In a deep-sided saucepan heat a substantial amount of EV olive oil. Not too hot. Add whole, smashed garlic (or two halves of a small onion, both will work and provide slightly different results). If you want heat and a little smokiness, you can also add some whole chilies. Cook low and slow, covered. Do not brown. You're trying to get the flavor into the oil. This takes some time. At least 20 minutes, possibly longer.

Cooking Garlic and Chilies

In the case of garlic, you can remove it now. With the onion and the chilies, I'll often leave them in the pan with the sauce until it's ready to serve. Now add your tomatoes right into the oil. There are two ways I approach this. The maid taught me to pour them through my hand, grinding them up before adding them to the sauce. Craig uses a food mill after the tomatoes are cooked. I actually prefer Craig's method here. The texture is a little smoother, which I like. Let the sauce cook until the oil is incorporated. Depending on how much time you've left yourself, you can get away with anywhere from 30 minutes to 3 hours. The longer the better.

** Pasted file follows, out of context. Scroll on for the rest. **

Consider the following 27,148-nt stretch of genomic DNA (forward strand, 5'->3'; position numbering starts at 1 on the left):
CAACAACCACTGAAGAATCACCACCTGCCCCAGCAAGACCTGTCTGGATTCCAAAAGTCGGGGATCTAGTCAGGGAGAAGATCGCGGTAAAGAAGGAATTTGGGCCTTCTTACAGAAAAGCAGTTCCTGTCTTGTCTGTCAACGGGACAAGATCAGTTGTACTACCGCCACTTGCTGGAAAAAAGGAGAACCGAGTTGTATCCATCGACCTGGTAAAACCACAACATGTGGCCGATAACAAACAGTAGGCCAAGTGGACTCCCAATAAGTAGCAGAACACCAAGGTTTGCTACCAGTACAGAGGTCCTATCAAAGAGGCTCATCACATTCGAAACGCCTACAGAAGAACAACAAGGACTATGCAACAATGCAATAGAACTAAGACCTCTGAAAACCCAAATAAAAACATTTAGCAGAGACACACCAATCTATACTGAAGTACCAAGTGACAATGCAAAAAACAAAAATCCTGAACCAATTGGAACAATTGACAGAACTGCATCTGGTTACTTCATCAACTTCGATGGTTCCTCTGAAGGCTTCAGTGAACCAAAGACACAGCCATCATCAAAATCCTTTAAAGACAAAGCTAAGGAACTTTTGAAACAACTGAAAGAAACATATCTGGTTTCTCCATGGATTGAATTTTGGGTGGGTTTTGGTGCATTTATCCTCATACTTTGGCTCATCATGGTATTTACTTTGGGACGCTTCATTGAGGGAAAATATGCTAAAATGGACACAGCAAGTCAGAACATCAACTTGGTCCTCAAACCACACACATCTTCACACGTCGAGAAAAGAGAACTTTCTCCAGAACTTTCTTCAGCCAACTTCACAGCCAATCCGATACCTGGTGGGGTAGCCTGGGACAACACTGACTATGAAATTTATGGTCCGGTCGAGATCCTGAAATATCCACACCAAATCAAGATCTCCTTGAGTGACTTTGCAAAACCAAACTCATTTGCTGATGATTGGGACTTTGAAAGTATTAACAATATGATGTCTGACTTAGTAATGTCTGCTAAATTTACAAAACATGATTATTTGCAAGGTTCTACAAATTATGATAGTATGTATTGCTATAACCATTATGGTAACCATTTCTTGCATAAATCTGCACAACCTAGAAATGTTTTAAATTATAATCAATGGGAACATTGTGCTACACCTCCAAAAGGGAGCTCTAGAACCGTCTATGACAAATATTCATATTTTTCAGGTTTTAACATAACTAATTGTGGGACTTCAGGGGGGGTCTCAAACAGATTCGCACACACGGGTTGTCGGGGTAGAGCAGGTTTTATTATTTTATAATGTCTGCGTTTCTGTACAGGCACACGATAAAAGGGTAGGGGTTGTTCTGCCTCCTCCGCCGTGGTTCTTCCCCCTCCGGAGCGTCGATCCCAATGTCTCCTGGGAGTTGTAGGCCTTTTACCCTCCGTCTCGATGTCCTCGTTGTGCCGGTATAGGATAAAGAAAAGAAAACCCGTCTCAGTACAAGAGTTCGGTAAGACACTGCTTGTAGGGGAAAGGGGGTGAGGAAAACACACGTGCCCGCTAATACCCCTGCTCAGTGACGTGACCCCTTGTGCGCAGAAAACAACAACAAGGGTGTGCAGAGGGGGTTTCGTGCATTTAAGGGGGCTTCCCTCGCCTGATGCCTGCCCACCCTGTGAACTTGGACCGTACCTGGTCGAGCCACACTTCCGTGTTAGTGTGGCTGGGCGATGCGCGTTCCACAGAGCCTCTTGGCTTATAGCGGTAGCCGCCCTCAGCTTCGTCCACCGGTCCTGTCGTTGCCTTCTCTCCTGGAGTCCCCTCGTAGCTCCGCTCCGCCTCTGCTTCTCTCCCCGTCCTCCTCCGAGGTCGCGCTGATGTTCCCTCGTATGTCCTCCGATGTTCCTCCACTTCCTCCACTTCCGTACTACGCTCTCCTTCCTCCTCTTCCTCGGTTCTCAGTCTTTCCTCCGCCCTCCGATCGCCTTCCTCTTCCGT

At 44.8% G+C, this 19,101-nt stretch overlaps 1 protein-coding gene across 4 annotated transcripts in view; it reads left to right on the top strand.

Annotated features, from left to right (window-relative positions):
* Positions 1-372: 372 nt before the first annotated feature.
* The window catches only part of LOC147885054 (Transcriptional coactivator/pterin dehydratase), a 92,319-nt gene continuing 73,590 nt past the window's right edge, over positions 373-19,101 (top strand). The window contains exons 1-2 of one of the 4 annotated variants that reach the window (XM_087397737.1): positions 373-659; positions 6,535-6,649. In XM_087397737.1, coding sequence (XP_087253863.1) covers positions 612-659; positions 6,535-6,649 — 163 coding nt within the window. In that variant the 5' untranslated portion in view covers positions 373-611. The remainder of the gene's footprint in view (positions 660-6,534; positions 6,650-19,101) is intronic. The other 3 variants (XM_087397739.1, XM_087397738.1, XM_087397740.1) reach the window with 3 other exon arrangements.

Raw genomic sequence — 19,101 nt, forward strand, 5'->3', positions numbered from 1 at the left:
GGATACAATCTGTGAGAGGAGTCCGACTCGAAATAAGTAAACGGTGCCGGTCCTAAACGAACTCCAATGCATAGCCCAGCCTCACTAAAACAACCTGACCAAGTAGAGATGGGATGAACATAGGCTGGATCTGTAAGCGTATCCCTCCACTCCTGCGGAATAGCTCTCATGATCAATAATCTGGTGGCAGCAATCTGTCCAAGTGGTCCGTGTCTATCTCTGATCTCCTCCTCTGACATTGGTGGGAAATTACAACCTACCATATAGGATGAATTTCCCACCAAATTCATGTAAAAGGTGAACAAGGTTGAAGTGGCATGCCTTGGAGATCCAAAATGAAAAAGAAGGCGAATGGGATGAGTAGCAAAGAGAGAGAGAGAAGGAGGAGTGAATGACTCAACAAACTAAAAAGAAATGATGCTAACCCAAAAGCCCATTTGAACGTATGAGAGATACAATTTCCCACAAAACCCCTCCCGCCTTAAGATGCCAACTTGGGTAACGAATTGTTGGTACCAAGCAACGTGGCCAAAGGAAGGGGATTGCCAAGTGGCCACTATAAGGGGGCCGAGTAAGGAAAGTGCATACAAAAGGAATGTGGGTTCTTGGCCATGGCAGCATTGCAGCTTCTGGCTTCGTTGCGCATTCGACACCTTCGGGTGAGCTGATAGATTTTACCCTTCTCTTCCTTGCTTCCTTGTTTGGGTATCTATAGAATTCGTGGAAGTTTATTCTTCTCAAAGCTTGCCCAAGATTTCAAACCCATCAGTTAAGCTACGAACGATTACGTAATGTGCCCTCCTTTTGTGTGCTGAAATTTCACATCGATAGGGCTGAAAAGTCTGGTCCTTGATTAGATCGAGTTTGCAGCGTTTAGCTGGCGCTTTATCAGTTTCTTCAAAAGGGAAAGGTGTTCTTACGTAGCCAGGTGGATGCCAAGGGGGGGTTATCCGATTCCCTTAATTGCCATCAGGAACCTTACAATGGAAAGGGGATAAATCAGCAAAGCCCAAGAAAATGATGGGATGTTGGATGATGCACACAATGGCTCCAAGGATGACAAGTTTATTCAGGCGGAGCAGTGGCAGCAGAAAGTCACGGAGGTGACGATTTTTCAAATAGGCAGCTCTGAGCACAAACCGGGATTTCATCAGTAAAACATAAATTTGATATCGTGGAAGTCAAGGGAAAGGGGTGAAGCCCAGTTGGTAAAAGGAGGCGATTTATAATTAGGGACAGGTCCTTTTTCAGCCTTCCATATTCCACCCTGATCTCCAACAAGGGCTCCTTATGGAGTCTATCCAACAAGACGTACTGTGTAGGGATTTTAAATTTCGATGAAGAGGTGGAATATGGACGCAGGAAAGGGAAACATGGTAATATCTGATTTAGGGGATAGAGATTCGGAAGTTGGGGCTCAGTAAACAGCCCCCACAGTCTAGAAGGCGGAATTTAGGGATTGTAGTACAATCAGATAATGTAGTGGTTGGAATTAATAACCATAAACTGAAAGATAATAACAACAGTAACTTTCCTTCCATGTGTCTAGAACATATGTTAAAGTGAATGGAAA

Next you'll want to remove any remaining items (onions or chilies) and salt to taste. You can also add basil here if you're into it. I personally don't like the shock of basil in a bite of pasta, so I'll chiffonade it to distribute it more evenly, if I use it at all. If you've used the right tomatoes, the sauce should be flavorful enough to inspire gobbling. There really isn't much to it, is there? But you're not done yet. Cook your pasta in a big honking pot of water SALTED WELL. Don't skimp on the salt in your pasta water, it imparts flavor. Cook the spaghetti until it is just starts to limp, but has a deep chew or crunch when you bite it. Not al-dente here, more like half done.

Rustichella Pasta

A note about spaghetti. For this dish, you'll want to use dry. Fresh pasta will absorb too much sauce and go limp. You also need the bite of al-dente pasta to nail the texture. Start with a De Cecco quality spaghetti and work your way up from there. Don't go with the generic supermarket brands. A quality pasta is worth the extra expense. I love Rustichella D'Abruzzo. There are also a lot of artisanal, designer brands out there. Live a little and try them.

Take another sauté pan and add some of your tomato sauce on medium high heat. Using tongs, remove the spaghetti from the water, directly into the pan. Don't be afraid of getting water in the pan - you'll want some. Add enough sauce and water to just cover your spaghetti (I use about 2/3 sauce to 1/3 water). Continue cooking until the sauce reduces down and the pasta is perfectly al-dente. Transfer the spaghetti to a warm plate and serve with parmigiano reggiano cheese (don't you dare put anything but the finest aged parmigiano on this pasta or stop reading my blog now, you hear me?).

The End Result, Perfect Spaghetti

I'm expecting this post to garner me some traffic on this blog. Go ahead and share it. Comment if you try the recipe. I can assure you that you'll love this sauce.